Constantine placed Kasparaitis at "over 90 percent right now," and said that, "he seems to be, right now, playing and hitting and competing, if not at last year's [level], then pretty close."

Kasparaitis, conversely, offered that, "maybe I'm 70 percent," adding almost wistfully that, "I'm still so far from where I want to play this game."

No one, however, can accuse him of being down so much as an ounce of testosterone. Concerns about his knee occasionally make him reluctant to go into the corners in search of prey, but he has thrown some huge hits during the past few games.

It's safe to assume that guys like Jason Dawe of the New York Islanders and Florida's Ed Jovanovski, both of whom have absorbed big-time checks from Kasparaitis of late, agree that his zeal for body contact hasn't diminished since last season.

"He seems to be right back at it," Constantine said.

Indeed, Kasparaitis has formulated a whole new objective in recent days. Now that he's playing fairly well in his own end and is taking the body more often, he'd like to add a bit of balance to his game.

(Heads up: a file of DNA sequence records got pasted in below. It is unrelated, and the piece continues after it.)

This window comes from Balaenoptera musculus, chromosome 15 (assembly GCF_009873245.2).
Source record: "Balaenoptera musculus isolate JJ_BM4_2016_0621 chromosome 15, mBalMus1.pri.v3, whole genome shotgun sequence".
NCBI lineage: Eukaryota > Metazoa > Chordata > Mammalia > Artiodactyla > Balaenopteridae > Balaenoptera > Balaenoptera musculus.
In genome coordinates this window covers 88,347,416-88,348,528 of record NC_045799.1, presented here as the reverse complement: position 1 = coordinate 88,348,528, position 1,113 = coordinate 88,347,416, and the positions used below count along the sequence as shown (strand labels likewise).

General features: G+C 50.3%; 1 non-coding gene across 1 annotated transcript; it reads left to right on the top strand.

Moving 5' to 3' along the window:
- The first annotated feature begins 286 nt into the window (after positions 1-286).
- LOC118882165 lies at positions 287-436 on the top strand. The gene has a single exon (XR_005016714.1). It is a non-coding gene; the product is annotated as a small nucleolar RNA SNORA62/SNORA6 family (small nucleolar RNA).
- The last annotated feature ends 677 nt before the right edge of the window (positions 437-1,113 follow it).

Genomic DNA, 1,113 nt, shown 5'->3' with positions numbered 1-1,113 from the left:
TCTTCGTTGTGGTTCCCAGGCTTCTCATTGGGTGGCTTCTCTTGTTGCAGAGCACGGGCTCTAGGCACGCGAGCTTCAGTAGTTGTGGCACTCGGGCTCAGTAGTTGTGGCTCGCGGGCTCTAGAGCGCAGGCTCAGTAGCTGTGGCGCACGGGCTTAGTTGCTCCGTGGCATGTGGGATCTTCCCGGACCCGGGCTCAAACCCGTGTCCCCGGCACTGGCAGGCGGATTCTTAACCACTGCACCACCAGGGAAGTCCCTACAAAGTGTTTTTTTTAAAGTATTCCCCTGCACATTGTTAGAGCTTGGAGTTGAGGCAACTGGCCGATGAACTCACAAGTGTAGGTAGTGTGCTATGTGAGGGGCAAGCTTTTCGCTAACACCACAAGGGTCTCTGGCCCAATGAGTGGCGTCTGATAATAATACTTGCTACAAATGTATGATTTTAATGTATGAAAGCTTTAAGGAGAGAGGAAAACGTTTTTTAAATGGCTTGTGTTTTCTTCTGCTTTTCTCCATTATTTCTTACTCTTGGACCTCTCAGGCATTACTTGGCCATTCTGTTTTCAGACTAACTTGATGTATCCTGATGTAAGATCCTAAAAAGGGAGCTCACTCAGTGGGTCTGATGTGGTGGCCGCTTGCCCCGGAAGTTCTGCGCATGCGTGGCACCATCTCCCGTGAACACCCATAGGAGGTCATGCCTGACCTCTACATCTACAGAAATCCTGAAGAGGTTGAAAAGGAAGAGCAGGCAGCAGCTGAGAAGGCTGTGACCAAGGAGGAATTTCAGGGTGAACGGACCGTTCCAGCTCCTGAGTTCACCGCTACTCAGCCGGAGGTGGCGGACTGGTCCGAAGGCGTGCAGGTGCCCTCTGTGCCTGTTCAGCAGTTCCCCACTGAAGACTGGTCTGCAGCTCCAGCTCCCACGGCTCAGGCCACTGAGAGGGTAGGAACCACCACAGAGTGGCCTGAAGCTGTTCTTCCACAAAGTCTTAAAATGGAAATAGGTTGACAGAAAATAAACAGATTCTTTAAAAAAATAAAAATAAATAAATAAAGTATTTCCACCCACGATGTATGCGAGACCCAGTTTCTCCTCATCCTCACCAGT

"I just want to score one goal," he said.

That might be a bit much to hope for - after all, Kasparaitis doesn't even have an assist yet this season - but there's nothing wrong with aiming high. Hey, that's what Kasparaitis did in late September, when he called off his surgery. He has to be thrilled with how things have gone since then.

After all, from a medical standpoint, the worst thing that's happened since he returned was swelling in his knee that forced him to sit out the Penguins' game in Ottawa Nov. 5. Of course, he realizes that it's pretty much guaranteed he'll have to have an operation at some point.

"Hopefully, it will be after the season, and hopefully, just [arthroscopic surgery], to see that nothing major happened," Kasparaitis said. "But you never know. I just want to play the season and the playoffs, and then we'll see."

NOTES - The Penguins recalled center Sean Pronger from Houston in the International Hockey League. He had 11 goals and seven assists in 16 games with the Aeros. Pronger fills an opening created when defensemen Victor Ignatjev in jured a shoulder when checked from behind by Flyers winger Roman Vopat late in the game Tuesday. Constantine said Ignatjev "will be out for probably four or five games." ... Tampa Bay, which has been outscored, 22-4, while losing three games in a row, has shaken up its lineup in recent days, demoting the likes of forward Paul Ysebaert and defensemen David Wilkie and Michal Sykora to its Cleveland farm team. Sykora and Ysebaert have balked at joining the Lumberjacks and investigated the possibility of playing in Europe. ... Tampa Bay should get winger Stephane Richer, who is recovering from ankle surgery, back tonight, but will be without former Penguins defenseman Kjell Samuelsson (broken foot) and forwards Rob Zamuner (groin) and Mikael Renberg (broken thumb).